A dream with Richard Nixon, Chicago and crabs

I just woke up from this dream and don’t know what to make of it:

Calvin and I were working as caretakers or maintenance men at the home of Richard Nixon. I have the sense he was not yet president or, if he in fact had already been president, he had not left that job in disgrace. He seemed happy. He smiled and laughed. He was a good boss. He wore Bermuda shorts and a plaid sport shirt with red in it.

We lived in a guest house by the pool. Several neighbors came over to apologize for missing a party. I was focused on moving a potted avocado tree to a new place on the opposite side of the pool but was having trouble with it. There were blossoms on the tree but they were pink. Even though I am pretty sure that avocado blossoms are not pink I am very sure that this was an avocado tree. I was having trouble moving it partly because it was heavy but also because its branches were tangled in those of another tree, possibly a magnolia.

Then I found myself on my first day of work as a Chicago bus driver. On my very first run, heading west on Chicago Avenue from around Dearborn, within only a couple of blocks of leaving the starting line (it seems strange now that my bus run began from a starting line and not from a “yard” or “barn” but it didn’t seem odd in the dream so maybe that’s how they do things in the Chicago transit system), I neglected to stop at a stop where a bunch of people were waiting for their bus. I saw them waving at me but drove right past them.

Then, having taken a wrong turn (another odd bit, since my run was a simple straight line on Chicago and would have required no turns whatsoever), I drove into a thrift store and barreled down the center aisle, managing not to hit anyone or knock over any racks of second-hand apparel. Once out the back door of the thrift store, though, I could not navigate the tight turn that would have been necessary to exit the area where the thrift store’s dumpster was kept.

So I left the bus, hearing the passengers yelling “Hey!” but ignoring them, and began running eastward on the sidewalk. I was in a hurry to get somewhere but the sidewalk was obstructed by numerous police officers engaged in the setting-up of air ducts, or possibly electric-eye security laser things such as one sees in movies about museum heists. I frequently had to duck and to leap past crouching cops as I made my way eastward on the sidewalk along Chicago Avenue.

Finally I reached Rush Street and turned left, but once off Chicago Avenue I was no longer in that city but rather in a warren of 1950s-era French alleys. I turned left and right and tried to retrace my steps, frustrated because I was eager to get somewhere—I’m not sure where.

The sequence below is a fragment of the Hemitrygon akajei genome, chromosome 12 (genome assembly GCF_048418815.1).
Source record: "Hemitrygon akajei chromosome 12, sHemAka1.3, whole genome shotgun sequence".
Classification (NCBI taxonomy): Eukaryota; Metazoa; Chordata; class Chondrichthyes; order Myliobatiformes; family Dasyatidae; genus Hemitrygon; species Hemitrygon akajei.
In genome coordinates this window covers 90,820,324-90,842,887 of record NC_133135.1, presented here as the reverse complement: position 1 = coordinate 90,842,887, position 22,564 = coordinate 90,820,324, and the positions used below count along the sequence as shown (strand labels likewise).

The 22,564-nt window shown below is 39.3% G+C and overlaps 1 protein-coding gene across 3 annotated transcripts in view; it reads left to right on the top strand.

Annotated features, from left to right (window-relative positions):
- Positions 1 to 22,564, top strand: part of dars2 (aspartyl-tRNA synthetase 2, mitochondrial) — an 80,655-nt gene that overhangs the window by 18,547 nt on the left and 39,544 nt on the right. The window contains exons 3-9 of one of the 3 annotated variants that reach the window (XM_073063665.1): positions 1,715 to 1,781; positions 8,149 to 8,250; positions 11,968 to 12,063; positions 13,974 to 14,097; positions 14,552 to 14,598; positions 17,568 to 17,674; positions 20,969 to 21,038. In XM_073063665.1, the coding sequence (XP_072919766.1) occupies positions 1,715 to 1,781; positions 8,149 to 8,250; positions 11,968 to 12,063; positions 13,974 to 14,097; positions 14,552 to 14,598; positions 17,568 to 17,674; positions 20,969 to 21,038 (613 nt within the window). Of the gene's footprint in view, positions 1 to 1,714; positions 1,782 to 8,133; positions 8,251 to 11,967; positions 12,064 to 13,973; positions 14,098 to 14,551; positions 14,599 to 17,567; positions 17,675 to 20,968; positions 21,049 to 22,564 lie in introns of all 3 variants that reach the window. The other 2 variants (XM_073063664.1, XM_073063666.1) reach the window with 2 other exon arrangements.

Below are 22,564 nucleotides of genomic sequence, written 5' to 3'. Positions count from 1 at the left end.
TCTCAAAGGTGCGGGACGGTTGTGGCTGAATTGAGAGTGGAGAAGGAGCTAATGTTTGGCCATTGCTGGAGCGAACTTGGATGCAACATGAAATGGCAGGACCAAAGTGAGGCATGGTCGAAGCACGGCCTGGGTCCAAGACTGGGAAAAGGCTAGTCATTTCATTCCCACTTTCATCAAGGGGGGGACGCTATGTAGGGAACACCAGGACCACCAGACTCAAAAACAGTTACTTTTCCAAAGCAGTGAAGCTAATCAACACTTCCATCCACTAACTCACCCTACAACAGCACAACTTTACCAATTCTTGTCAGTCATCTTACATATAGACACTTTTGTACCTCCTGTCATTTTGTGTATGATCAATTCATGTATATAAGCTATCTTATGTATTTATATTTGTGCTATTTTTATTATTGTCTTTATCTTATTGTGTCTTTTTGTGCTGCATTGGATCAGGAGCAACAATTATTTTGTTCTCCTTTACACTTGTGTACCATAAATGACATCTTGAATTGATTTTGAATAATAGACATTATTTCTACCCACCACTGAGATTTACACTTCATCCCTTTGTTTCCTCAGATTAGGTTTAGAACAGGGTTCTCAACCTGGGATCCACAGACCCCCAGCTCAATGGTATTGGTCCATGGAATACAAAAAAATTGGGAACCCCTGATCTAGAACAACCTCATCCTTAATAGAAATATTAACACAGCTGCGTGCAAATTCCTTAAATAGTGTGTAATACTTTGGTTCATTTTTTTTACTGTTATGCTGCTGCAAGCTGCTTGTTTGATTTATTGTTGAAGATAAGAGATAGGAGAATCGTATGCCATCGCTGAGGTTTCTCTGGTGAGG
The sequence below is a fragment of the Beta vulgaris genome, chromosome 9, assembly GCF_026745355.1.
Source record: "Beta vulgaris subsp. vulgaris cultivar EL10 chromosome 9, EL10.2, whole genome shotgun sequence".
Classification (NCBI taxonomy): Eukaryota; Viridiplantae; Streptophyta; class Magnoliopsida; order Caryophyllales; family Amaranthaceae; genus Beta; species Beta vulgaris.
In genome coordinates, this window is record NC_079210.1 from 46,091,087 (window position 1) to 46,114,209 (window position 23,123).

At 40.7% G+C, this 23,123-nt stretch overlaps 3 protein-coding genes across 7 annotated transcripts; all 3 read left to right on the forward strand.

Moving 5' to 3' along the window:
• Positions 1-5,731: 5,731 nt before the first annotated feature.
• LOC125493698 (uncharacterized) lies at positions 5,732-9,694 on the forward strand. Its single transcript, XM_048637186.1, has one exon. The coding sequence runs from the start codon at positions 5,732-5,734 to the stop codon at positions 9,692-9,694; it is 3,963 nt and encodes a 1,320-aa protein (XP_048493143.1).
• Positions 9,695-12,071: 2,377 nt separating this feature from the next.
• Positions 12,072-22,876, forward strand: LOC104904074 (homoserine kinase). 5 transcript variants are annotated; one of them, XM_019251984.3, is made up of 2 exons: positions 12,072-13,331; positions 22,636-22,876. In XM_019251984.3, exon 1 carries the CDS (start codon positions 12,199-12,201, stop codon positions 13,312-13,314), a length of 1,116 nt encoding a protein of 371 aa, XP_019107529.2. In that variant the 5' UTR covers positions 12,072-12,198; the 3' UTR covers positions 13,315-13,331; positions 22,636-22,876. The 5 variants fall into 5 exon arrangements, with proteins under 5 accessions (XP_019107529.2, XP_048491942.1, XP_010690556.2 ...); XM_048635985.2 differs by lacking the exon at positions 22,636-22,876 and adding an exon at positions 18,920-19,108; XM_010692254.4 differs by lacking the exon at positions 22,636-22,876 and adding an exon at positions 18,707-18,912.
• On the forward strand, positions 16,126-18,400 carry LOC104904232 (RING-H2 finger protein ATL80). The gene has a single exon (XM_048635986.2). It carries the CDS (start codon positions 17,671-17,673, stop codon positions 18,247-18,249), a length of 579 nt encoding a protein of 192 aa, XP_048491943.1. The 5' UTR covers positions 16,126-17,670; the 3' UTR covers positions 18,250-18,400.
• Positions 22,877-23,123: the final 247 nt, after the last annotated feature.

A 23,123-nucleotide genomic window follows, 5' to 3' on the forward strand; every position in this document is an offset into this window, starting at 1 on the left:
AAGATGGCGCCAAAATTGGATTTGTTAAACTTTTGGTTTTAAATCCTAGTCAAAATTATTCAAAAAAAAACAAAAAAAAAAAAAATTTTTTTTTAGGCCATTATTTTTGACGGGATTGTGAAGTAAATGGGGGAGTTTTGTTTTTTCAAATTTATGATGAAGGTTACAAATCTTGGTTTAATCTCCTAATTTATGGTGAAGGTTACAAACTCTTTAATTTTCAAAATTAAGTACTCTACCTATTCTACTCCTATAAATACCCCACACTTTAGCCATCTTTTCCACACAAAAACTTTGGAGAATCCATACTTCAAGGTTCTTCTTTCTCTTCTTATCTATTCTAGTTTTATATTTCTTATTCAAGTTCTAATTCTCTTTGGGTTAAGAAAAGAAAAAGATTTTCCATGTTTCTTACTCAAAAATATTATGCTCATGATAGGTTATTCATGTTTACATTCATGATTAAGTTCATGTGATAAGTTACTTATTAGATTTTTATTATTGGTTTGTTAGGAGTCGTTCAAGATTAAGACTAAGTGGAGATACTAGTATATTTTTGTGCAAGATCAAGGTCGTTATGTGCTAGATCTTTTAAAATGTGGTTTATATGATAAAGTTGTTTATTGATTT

I saw a red door at the top of a staircase and thought that door might lead somewhere interesting so I approached the staircase, only to find that most of the stairs were missing. Only every fourth or fifth step existed; otherwise there was just blackness. I managed, though, by holding the handrail and hopping energetically from step to step, to reach a landing and the red door.

Opening the door I found myself at the reception area of a seafood restaurant, a modern-day American seafood restaurant and not a 1950s-era French one. A hostess greeted me and asked me to follow her to my table. I do not recall being surprised to find Calvin already seated at the table, perusing the menu. His back was to the brick wall.

A server approached us and asked if we were having the crabs. “Oh, yes!” I said, because I love crabs. “Sounds good,” Calvin said as he closed his menu and handed it to the server.

A few minutes later the server—a pleasant young woman with her brown hair styled in a perky bob—arrived bearing a platter of boiled crabs. She said, “Let me show you how this works. You’re really going to like this because these are good crabs.” She picked one of them up. (I know now and knew in the dream how it works with crabs but this young woman was so friendly that I didn’t want to spoil her fun.)

She pulled legs and claws away from the crab’s body. “Now you pull back on this part of the shell—” she said as she pulled back on the shell. “And riiiiight under here—this is the best part—is where—”

She turned the crab over, examining it from every angle, but found no meat. We watched as she picked and poked, peeling away tiny bits of shell and membrane, in her search for meat, but she never managed to produce even the tiniest bit.

That is when I woke up from my dream.

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